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Justin Heinrich KNECHT (1752-1817)
Le Portrait musical de la Nature - Grande Simphonie (1785) [28:09]
François-André Danican PHILIDOR (1726-1795)
Le Jardinier et Son Seigneur - Ouverture (1761) [11:40]
Le Sorcier - Ouverture (1764) [8:14]
Tom Jones - Ouverture (1765) [7:19]
Le Maréchal-Ferrant - Ouverture (1761) [12:05]
Orchestra Filarmonica di Torino/Christian Benda
Sergio Lamberto (solo violin)
Prague Sinfonia Orchestra/Christian Benda
rec. Sala Concerti del Conservatorio Giuseppe Verdi, Torino, Italy, 15 January 2013 (Knecht); Studio Domovina, Prague, Czech Republic, 17 March 2012
NAXOS 8.573066 [67:27]

Whatever else, you cannot criticise Naxos for lacking valour when it comes to reviving entrenched and almost lost rarities. Here is a ‘pictorial’ symphony by a German composer who was broadly contemporary with Beethoven. Add to this four overtures by a brilliant Frenchman who was also a master of chess. So, is rarity the only thing to unite these two composers from successive generations? Pretty much.
There is no doubting that the Knecht symphony is a gracious piece and one that gives off a Mozartean glow. This is intensified by an extremely warm and radiant acoustic closely recorded. This five movement half hour symphony dating from 1785 has titled movements with each signalling the progress of an idyllic day in the countryside. It comes complete with sun, storms, beatific livestock and a final hymn of thanksgiving. The music is quite gripping with louring Schubertian tension and some leaping playing that looks forward, in the third movement, to Beethoven's Fifth and Seventh symphonies. The finale basks in Olympian light. The romantic solo for the leader does creak a little in movement 5 and the up-close balance does little to hide this. As Keith Anderson's note reports, Knecht's Grande Simphonie predates Beethoven's Pastoral by about a quarter of a century but its fanciful ‘floor plan’ is comparable with that of the Beethoven work.
We should remind ourselves that the Knecht has been recorded before. The Carus disc reviewed by Jonathan Woolf is an all-Knecht affair.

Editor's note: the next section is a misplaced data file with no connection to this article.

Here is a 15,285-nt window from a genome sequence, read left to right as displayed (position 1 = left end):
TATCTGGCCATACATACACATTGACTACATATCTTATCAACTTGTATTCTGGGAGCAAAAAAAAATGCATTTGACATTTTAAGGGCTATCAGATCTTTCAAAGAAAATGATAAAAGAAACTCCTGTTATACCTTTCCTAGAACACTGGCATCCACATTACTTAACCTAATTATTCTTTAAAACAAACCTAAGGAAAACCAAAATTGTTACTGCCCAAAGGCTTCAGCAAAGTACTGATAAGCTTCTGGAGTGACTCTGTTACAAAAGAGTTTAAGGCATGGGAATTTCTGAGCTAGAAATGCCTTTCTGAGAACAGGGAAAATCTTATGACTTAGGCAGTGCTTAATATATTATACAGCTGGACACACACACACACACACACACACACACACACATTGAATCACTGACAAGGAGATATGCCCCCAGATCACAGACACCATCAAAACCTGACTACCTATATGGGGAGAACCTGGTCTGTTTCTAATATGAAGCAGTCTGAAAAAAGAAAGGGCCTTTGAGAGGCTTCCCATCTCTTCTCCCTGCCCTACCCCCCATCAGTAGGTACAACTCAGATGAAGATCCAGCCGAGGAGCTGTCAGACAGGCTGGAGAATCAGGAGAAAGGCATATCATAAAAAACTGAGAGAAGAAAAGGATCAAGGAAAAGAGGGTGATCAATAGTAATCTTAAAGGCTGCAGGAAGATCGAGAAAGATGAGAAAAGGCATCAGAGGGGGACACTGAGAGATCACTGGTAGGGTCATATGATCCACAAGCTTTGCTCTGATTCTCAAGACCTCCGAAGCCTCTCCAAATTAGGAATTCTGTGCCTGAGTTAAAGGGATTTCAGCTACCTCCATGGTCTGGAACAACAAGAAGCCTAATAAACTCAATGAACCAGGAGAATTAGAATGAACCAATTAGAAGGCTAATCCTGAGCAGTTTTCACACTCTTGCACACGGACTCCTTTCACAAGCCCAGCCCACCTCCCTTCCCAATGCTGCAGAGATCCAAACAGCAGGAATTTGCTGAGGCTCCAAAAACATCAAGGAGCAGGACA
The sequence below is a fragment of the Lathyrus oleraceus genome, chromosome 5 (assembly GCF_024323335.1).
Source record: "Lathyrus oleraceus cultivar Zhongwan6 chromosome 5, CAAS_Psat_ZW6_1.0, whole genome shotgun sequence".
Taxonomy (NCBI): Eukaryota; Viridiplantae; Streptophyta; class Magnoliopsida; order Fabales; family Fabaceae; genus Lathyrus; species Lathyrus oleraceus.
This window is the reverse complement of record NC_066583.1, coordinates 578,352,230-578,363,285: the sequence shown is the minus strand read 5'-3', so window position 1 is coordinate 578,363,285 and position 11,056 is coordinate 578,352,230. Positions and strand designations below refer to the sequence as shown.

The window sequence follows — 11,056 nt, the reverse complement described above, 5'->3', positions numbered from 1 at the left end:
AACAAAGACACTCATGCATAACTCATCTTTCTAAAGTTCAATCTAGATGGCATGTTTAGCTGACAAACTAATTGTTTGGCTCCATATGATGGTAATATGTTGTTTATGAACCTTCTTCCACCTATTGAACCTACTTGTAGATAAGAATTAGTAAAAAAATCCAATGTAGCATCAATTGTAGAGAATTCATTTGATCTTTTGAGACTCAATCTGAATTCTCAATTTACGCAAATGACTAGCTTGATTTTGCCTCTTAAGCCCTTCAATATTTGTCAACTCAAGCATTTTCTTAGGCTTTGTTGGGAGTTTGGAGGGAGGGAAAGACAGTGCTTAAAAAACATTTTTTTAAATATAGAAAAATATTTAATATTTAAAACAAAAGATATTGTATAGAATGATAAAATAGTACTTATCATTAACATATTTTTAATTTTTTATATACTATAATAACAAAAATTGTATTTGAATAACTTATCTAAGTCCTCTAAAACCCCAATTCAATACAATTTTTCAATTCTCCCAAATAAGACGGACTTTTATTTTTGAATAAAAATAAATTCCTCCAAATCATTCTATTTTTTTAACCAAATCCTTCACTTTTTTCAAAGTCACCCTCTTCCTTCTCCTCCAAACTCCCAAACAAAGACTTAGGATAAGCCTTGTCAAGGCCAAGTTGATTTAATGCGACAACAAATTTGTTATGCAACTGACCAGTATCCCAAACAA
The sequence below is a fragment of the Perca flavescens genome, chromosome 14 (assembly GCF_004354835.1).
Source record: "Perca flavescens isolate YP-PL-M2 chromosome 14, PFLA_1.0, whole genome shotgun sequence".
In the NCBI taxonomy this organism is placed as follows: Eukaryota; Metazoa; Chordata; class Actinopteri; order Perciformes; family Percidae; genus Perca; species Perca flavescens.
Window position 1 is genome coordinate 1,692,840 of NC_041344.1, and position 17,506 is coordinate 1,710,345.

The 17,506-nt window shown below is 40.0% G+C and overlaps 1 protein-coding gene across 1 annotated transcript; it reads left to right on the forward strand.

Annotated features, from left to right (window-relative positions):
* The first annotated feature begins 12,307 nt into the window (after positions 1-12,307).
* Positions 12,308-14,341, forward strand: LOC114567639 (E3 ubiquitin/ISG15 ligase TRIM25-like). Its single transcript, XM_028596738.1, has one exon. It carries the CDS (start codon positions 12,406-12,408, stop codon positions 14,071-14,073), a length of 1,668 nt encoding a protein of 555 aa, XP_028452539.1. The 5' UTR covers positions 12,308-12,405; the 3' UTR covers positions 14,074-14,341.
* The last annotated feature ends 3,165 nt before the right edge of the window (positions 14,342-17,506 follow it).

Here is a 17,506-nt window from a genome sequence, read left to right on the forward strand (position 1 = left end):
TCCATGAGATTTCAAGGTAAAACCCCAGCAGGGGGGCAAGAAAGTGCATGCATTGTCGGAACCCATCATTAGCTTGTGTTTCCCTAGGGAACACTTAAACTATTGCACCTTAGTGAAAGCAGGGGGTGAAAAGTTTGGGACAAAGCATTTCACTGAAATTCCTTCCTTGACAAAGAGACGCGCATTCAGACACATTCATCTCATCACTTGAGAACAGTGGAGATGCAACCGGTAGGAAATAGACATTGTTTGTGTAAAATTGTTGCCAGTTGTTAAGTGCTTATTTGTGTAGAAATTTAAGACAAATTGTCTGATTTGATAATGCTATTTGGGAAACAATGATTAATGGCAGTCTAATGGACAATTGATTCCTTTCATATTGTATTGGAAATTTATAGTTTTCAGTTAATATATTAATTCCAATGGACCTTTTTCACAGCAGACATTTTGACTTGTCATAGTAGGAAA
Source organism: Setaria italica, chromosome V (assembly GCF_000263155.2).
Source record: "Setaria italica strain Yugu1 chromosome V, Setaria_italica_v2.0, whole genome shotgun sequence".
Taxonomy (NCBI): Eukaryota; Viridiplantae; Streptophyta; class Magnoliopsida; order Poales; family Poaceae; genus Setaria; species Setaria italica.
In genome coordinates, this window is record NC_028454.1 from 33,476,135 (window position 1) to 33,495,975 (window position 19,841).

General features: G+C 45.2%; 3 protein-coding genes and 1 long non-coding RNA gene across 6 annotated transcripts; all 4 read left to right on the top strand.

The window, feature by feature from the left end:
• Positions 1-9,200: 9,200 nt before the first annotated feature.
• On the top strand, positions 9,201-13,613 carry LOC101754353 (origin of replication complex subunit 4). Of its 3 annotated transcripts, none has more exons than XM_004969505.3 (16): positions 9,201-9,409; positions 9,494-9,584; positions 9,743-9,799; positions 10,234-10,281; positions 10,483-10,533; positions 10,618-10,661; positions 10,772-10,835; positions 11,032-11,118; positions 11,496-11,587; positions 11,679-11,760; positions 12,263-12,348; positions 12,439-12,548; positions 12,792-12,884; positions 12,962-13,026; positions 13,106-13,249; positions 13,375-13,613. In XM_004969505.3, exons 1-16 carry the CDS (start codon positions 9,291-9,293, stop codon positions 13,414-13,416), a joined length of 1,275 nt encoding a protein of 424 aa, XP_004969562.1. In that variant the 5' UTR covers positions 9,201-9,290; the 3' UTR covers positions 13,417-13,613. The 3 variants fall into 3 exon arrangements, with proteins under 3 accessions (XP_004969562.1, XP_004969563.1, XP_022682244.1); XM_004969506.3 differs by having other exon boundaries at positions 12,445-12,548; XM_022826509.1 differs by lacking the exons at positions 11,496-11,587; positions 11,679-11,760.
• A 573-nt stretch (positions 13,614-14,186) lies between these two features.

Then we shift recording venue from Turin to Prague for the four Philidor overtures. It’s an exchange of one very resonant and fruity acoustic for another. The first overture - Le Jardinier et Son Seigneur - is in the three movement form of an Italian sinfonia. Two lithe and chugging Mozartean movements frame a peaceful Andante. The finale raises recollections of the finales of Mozart's horn concertos 3 and 4. The two central overtures are single movement affairs. Le Sorcier and Tom Jones serve up genially flighted, bustling and ingratiating material cut from the same bale. Back to the three movement sinfonia format for Le Marechal-Ferrant which again spins material from the same source. This time some of Haydn's influence is in evidence along the way.
These Philidor works are all attractive music reminiscent of Hummel and early Weber. Everything is smilingly done with plenty of alertly dancing and jocose energy. The Andante has an imperial bearing but is still akin in character to the Andante of Le Jardinier.
Philidor has had a place in the Naxos catalogue before. He shouldered in with no less than a double CD set which also included three of the four overtures. Again Benda presided but on that occasion with the Prague Chamber Orchestra.
This is not all-conquering music but it is very pleasant and with more than a few flashes of freshness. If you enjoy tracking the contemporaries of Mozart and Beethoven do not pass up this opportunity. Not as good as the Méhul symphonies but entertaining enough.
Rob Barnett